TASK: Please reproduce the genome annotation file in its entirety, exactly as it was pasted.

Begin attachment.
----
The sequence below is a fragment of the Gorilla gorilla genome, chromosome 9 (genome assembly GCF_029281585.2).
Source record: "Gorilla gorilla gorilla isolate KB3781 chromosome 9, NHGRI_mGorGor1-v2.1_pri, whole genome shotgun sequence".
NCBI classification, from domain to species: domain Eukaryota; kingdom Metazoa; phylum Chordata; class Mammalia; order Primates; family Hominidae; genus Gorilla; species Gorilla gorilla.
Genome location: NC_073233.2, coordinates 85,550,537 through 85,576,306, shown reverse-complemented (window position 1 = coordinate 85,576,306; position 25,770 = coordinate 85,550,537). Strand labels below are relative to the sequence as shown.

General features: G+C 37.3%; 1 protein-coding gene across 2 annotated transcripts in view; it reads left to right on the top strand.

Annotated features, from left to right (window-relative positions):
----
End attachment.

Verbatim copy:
The sequence below is a fragment of the Gorilla gorilla genome, chromosome 9 (genome assembly GCF_029281585.2).
Source record: "Gorilla gorilla gorilla isolate KB3781 chromosome 9, NHGRI_mGorGor1-v2.1_pri, whole genome shotgun sequence".
NCBI classification, from domain to species: domain Eukaryota; kingdom Metazoa; phylum Chordata; class Mammalia; order Primates; family Hominidae; genus Gorilla; species Gorilla gorilla.
Genome location: NC_073233.2, coordinates 85,550,537 through 85,576,306, shown reverse-complemented (window position 1 = coordinate 85,576,306; position 25,770 = coordinate 85,550,537). Strand labels below are relative to the sequence as shown.

General features: G+C 37.3%; 1 protein-coding gene across 2 annotated transcripts in view; it reads left to right on the top strand.

Annotated features, from left to right (window-relative positions):